Climate change will undoubtedly present one of the most significant risks to Africa’s sustainable development objectives over the next decade, and nowhere is the threat more imminent than on its coastlines. Indeed, recent estimates show that sea levels could rise 100 cm by 2100, further compounding the many hazards threatening the region.
Particularly worrisome is that demographic trends are interacting with climate change in coastal areas, generating a unique set of development challenges. Coastal areas in Africa, like elsewhere in the world, tend to be more densely populated due to the economic opportunities there. For example, in Nigeria’s low-elevation coastal zones (LECZs, areas located 10 meters or less above mean sea level), the population density is 491 inhabitants per km2, compared with 134 inhabitants per km2 nationally. By some estimates, Africa’s populations in LECZs will rise at an annual rate of 3.3 percent between 2000-2030, which is more than double the world’s average. In many cases, individual countries will experience even more extreme changes: For example, in Senegal, the share of the LECZ population is projected to skyrocket to 50 percent by 2060, up from 20 percent in the early 2000s.
As sea levels rise, so too does the likelihood that the success of these burgeoning regions will be washed away as food production will decrease, access to clean water will be curtailed, catastrophic storms will become more prevalent and more harmful, acidification will spread, and the region’s already limited ability to mitigate these and related disasters will falter.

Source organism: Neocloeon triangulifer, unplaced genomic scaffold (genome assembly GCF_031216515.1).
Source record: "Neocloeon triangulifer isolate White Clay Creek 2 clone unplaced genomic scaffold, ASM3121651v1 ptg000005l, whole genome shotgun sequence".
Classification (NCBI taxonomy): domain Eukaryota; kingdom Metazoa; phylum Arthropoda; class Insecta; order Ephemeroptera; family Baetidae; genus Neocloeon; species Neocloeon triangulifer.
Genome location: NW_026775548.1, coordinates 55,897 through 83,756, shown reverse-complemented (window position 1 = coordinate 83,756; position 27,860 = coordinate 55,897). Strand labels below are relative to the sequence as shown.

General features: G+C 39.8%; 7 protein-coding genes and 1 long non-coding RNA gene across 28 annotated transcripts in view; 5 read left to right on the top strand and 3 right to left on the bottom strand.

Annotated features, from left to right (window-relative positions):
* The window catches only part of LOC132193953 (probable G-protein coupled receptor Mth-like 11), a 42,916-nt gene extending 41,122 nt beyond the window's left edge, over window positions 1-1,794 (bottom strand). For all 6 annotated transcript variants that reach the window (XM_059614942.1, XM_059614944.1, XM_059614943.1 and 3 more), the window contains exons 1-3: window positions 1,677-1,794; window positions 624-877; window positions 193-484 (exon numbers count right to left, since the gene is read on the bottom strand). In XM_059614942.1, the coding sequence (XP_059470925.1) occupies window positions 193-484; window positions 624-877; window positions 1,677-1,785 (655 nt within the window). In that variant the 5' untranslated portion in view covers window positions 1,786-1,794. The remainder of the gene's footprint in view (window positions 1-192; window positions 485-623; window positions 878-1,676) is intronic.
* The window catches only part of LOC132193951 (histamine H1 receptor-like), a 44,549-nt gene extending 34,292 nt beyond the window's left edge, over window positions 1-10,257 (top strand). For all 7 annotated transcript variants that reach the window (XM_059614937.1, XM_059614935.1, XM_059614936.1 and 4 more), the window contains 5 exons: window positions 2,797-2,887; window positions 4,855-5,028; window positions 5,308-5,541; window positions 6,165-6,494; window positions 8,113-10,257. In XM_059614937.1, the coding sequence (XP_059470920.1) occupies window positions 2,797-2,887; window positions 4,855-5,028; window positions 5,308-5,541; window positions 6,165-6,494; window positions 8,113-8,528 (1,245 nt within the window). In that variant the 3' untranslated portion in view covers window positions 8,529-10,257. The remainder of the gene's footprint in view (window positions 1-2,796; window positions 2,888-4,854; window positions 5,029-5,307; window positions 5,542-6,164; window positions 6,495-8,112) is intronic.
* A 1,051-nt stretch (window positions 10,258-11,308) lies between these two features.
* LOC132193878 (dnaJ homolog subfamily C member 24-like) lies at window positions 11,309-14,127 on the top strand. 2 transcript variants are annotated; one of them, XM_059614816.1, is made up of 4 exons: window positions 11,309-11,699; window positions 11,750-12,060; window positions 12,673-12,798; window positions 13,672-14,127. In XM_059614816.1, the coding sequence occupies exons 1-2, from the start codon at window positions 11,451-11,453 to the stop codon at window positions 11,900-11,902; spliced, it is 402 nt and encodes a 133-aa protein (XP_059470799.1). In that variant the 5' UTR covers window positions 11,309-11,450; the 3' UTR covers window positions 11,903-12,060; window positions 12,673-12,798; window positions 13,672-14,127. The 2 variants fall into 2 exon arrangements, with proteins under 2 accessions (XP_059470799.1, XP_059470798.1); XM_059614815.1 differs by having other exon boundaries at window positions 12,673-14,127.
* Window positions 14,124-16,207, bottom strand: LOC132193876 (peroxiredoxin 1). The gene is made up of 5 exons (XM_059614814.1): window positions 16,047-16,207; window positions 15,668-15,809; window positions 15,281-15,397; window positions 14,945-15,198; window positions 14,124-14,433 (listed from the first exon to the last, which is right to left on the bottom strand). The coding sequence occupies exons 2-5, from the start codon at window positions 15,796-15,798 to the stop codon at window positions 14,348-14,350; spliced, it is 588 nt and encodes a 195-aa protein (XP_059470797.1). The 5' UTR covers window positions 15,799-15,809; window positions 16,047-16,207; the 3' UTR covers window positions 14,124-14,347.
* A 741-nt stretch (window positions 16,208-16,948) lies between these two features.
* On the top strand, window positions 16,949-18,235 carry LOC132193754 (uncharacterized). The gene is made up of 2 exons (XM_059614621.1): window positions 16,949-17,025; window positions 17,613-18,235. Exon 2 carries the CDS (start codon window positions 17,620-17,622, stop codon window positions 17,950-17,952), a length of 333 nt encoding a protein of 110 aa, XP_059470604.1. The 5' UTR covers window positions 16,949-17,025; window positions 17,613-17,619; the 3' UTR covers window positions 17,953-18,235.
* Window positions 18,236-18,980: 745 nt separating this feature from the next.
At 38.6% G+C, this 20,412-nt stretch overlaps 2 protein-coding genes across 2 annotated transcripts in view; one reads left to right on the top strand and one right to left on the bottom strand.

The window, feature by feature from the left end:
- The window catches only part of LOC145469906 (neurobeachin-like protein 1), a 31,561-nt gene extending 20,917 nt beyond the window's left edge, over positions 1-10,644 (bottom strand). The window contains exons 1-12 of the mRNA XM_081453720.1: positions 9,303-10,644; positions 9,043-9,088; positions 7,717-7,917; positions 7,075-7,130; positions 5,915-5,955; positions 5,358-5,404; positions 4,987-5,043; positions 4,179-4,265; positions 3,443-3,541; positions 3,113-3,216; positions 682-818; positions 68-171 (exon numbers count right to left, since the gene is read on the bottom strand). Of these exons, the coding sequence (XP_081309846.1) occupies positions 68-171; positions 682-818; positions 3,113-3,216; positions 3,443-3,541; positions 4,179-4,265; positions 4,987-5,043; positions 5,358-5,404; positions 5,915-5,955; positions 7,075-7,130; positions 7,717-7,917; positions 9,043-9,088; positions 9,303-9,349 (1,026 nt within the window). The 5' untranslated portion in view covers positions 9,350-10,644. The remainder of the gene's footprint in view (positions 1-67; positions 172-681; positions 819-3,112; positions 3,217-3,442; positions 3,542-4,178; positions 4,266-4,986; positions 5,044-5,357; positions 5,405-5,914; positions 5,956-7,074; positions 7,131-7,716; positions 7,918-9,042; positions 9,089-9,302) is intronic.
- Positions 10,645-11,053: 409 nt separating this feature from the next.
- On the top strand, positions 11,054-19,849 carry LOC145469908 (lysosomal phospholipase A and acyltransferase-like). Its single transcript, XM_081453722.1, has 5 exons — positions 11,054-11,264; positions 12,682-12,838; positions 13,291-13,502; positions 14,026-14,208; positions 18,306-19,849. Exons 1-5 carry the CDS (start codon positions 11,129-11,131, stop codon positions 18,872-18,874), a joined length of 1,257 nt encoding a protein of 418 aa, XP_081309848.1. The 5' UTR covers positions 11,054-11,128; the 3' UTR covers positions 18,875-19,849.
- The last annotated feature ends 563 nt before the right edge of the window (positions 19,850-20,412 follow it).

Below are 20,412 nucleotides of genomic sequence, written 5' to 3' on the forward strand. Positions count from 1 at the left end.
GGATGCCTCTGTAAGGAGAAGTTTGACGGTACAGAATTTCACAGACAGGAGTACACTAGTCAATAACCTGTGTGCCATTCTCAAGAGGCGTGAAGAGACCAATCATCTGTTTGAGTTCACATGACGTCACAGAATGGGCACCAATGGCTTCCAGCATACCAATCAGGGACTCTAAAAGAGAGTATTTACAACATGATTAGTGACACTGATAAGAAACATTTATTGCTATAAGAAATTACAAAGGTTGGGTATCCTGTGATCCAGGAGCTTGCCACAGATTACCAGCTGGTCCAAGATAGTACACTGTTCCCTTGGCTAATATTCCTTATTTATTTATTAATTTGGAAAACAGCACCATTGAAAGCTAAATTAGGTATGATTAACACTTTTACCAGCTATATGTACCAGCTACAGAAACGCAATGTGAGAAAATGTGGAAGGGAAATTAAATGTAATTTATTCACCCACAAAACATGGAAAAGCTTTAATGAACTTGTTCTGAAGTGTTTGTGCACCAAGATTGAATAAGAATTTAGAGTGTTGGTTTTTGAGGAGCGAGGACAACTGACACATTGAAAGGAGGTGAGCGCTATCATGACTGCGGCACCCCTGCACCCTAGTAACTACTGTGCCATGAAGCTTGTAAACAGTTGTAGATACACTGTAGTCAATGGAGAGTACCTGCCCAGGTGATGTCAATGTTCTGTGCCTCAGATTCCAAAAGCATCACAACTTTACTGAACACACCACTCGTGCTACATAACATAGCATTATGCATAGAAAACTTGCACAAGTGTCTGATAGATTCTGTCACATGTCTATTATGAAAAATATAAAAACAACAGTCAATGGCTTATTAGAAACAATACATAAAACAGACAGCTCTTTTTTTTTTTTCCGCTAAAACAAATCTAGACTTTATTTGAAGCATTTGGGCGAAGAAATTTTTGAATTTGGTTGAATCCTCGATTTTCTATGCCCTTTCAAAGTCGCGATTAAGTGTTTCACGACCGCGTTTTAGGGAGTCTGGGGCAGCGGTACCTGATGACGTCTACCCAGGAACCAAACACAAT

Extreme weather events will become less predictable and more damaging
By substantially increasing sea surface temperature, climate change brings about more violent cyclone activity and storm surges on coastlines, generating higher wind speeds and heavier precipitation, which make disaster forecasting, preparedness, and management more challenging. Indeed, an increase in the temperature of tropical sea surface by 1°C increases wind speed by 3 to 5 percent.
About 30 million Africans live within the flood hazard zone around the Atlantic and Indian Oceans, out of which 2 million are likely to be flooded each year. Abidjan is a case in point: It is ranked among the world’s top 20 cities in term of population exposure to floods, and its asset exposure is similarly high at $42 billion.
Natural defenses to extreme events will erode
Mangroves offer an effective buffer against coastal vulnerability to storm surges by obstructing the flow of water and hence attenuating inundation. Therefore, they can play the same role as infrastructure designed to protect coastal areas from such extreme events as storm surges and cyclones. Notably, mangrove rehabilitation projects can be two to six times cheaper than other protection infrastructure. However, mangroves have varying tolerance to salinity, depending on the species. Flooding, deforestation, and increases in ocean surface temperature that raise the salinity of inland water are increasingly putting mangroves in jeopardy and further weakening the already fragile adaptive capacity of African coastlines. According to some estimates, vulnerable populations exposed to the risk of mangrove destruction are projected to increase by 103 percent and losses in GDP by 233 percent from the baseline scenario.
Increased salinity will cause clean water availability to dry up and infrastructure to falter